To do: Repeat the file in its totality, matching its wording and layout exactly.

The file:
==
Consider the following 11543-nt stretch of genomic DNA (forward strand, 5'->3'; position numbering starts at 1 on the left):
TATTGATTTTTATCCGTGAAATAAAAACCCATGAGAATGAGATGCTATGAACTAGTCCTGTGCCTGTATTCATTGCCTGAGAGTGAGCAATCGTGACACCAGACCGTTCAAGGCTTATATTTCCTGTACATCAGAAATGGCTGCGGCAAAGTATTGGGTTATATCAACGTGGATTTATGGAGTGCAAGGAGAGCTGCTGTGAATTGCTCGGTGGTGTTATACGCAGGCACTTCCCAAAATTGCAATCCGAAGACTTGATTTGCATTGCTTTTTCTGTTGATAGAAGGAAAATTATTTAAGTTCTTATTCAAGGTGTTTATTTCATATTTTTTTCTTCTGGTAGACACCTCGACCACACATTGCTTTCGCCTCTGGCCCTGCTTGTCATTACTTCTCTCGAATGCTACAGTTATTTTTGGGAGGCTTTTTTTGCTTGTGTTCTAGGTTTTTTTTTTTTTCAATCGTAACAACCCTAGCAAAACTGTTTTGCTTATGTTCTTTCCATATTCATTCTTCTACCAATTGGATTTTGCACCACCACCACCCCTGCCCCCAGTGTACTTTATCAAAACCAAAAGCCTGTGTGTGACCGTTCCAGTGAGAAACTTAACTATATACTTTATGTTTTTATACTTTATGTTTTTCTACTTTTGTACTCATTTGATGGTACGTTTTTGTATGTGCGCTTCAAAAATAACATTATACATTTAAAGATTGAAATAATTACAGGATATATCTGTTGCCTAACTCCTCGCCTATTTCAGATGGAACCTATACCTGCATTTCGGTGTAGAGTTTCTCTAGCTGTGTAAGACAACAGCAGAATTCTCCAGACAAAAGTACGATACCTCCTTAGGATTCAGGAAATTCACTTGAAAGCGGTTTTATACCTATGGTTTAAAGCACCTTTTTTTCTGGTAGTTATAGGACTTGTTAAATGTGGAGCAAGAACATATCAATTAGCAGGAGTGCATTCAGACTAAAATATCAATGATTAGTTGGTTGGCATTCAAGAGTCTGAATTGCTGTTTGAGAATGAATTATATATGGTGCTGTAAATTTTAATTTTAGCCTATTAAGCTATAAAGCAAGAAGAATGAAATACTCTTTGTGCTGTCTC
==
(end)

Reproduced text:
Consider the following 11543-nt stretch of genomic DNA (forward strand, 5'->3'; position numbering starts at 1 on the left):
TATTGATTTTTATCCGTGAAATAAAAACCCATGAGAATGAGATGCTATGAACTAGTCCTGTGCCTGTATTCATTGCCTGAGAGTGAGCAATCGTGACACCAGACCGTTCAAGGCTTATATTTCCTGTACATCAGAAATGGCTGCGGCAAAGTATTGGGTTATATCAACGTGGATTTATGGAGTGCAAGGAGAGCTGCTGTGAATTGCTCGGTGGTGTTATACGCAGGCACTTCCCAAAATTGCAATCCGAAGACTTGATTTGCATTGCTTTTTCTGTTGATAGAAGGAAAATTATTTAAGTTCTTATTCAAGGTGTTTATTTCATATTTTTTTCTTCTGGTAGACACCTCGACCACACATTGCTTTCGCCTCTGGCCCTGCTTGTCATTACTTCTCTCGAATGCTACAGTTATTTTTGGGAGGCTTTTTTTGCTTGTGTTCTAGGTTTTTTTTTTTTTCAATCGTAACAACCCTAGCAAAACTGTTTTGCTTATGTTCTTTCCATATTCATTCTTCTACCAATTGGATTTTGCACCACCACCACCCCTGCCCCCAGTGTACTTTATCAAAACCAAAAGCCTGTGTGTGACCGTTCCAGTGAGAAACTTAACTATATACTTTATGTTTTTATACTTTATGTTTTTCTACTTTTGTACTCATTTGATGGTACGTTTTTGTATGTGCGCTTCAAAAATAACATTATACATTTAAAGATTGAAATAATTACAGGATATATCTGTTGCCTAACTCCTCGCCTATTTCAGATGGAACCTATACCTGCATTTCGGTGTAGAGTTTCTCTAGCTGTGTAAGACAACAGCAGAATTCTCCAGACAAAAGTACGATACCTCCTTAGGATTCAGGAAATTCACTTGAAAGCGGTTTTATACCTATGGTTTAAAGCACCTTTTTTTCTGGTAGTTATAGGACTTGTTAAATGTGGAGCAAGAACATATCAATTAGCAGGAGTGCATTCAGACTAAAATATCAATGATTAGTTGGTTGGCATTCAAGAGTCTGAATTGCTGTTTGAGAATGAATTATATATGGTGCTGTAAATTTTAATTTTAGCCTATTAAGCTATAAAGCAAGAAGAATGAAATACTCTTTGTGCTGTCTC